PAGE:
studies to the development of trials and other human studies, and (2) research aimed at enhancing the adoption of best practices in the community. This second component of translation, that is, the science of dissemination and implementation of best practices, requires strong behavioral and social sciences research.
Framework for the Future: Office of Portfolio Analysis and Strategic Initiatives (OPASI)
The NIH Roadmap is now administered by the Office of Portfolio Analysis and Strategic Initiatives (OPASI), a new office within the Office of the Director of NIH. OPASI has several related missions, including the development of methods to help the agency analyze and manage its portfolio; the gathering and analysis of data on the public health burden to help set priorities; and the evaluation of the outcomes of NIH-funded activ- ities. A major purpose of OPASI is to provide an incubator space, in the form of NIH Roadmap initiatives, to accel- erate critical research efforts that address major, cross- cutting NIH priorities. The general intent of OPASI is consistent with the concept of systems science across NIH and the identification of new opportunities that cut across disciplines and across different levels (from cells to soci- ety) as well as the fostering of research that will reduce the public health burden—all of which is also consistent with the mission and vision of OBSSR. 70
The sciences concerned with optimal health, well- being, and disease management have revealed just how broad the future world view needs to be. At the end of the day, the simple, single-cause, single-discipline, and now, even single-level-of-analysis models—whether pre- dominantly biomedical or predominantly behavioral or social–ecologic—are increasingly viewed as necessary but insufficient. This is especially true for the common, most preventable, and most expensive chronic diseases that afflict the vast majority of populations in the developed nations of the world and that cry out for research to provide a more timely understanding of basic mechanisms, better interventions, and more science-informed health policy. The biomedical, reduc- tionist world view of the causes of disease and the behavioral, social–ecologic world view of the “causes of the causes” of disease are really two sides of the same coin that must be merged to develop a new synthesis and a more complete and useful heuristic framework to guide future research.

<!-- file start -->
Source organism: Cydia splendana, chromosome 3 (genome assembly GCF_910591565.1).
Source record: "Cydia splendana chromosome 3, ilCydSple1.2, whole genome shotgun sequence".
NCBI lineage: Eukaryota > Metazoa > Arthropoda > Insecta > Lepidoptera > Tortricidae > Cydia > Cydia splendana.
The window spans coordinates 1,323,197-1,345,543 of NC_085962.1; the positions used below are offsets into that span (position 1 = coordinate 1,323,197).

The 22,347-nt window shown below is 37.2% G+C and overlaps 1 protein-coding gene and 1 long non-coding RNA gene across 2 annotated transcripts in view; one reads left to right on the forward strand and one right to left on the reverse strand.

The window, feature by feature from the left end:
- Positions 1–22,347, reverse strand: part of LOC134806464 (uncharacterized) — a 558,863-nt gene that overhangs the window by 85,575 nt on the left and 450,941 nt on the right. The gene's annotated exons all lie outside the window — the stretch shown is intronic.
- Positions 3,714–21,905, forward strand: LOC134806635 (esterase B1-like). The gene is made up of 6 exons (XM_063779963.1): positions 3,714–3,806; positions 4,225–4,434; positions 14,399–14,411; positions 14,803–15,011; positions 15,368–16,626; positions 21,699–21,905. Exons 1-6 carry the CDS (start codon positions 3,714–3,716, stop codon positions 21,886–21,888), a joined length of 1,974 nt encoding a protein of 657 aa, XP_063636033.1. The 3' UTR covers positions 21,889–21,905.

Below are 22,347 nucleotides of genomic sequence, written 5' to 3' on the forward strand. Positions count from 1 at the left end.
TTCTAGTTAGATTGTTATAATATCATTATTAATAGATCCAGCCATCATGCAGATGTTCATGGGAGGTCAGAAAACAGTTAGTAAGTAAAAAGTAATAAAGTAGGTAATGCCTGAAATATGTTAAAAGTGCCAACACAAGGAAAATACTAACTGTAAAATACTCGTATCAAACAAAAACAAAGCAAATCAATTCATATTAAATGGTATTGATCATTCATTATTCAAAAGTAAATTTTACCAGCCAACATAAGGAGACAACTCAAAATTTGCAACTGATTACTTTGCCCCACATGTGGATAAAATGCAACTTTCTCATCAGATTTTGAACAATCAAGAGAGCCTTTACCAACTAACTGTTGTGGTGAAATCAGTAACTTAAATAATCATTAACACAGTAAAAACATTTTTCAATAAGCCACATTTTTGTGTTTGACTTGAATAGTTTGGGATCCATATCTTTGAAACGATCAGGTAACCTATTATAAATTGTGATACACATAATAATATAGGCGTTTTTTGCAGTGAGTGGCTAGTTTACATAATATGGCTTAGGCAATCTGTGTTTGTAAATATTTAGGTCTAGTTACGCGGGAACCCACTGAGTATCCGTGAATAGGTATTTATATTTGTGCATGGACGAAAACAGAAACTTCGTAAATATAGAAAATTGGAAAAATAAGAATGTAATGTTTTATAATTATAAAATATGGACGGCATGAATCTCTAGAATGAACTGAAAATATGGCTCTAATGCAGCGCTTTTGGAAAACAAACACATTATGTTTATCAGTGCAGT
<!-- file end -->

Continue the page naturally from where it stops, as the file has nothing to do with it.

Systems science, cyber-infrastructure, and new technol- ogy may well provide the foundation stones to facilitate OBSSR’s strategic vision: an integration of next-generation basic science with its applications to clinical practice, community dissemination, and health policy; a vertical
integration from cells to society and a progression from interdisciplinary science to a deeper set of transdisci- plinary conceptual syntheses; and an ability to examine nonlinear causal loops and solutions using backward engineering of the complex causal pathways, starting from a defined problem or pressing public health challenge (like eliminating health disparities; reversing the epidemics of obesity, sedentary lifestyle, and type 2 diabetes; and further reducing tobacco use and the incidence HIV/AIDS). In the final analysis, the mission of basic and applied science at OBSSR and across the NIH embraces a problem-focused, outcomes-oriented set of goals to make a timely and cost-efficient impact on improving the nation’s health and reducing the absolute burden of disease and disability at the individ- ual and population levels.
The authors would like to thank Bobby Milstein, PhD, at the CDC for his inspiration and education on systems science, which is reflected in this work. They are grateful for his unwavering support and partnership with OBSSR on systems science initiatives.
The authors would also like to thank the reviewers of the manuscript for this paper. While the reviewers are un- known, the authors believe the reveiwers’ feedback helped strengthen this paper.
No financial disclosures were reported by the authors of this paper.
The Office of Behavioral and Social Sciences Research, NIH. The contri- butions of behavioral and social sciences research to improving the health of the nation: a prospectus for the future. 2007. http://obssr.od.nih.gov/ Content/Strategic_Planning/StrategicPlan_2007/ObssrIndex.htm.
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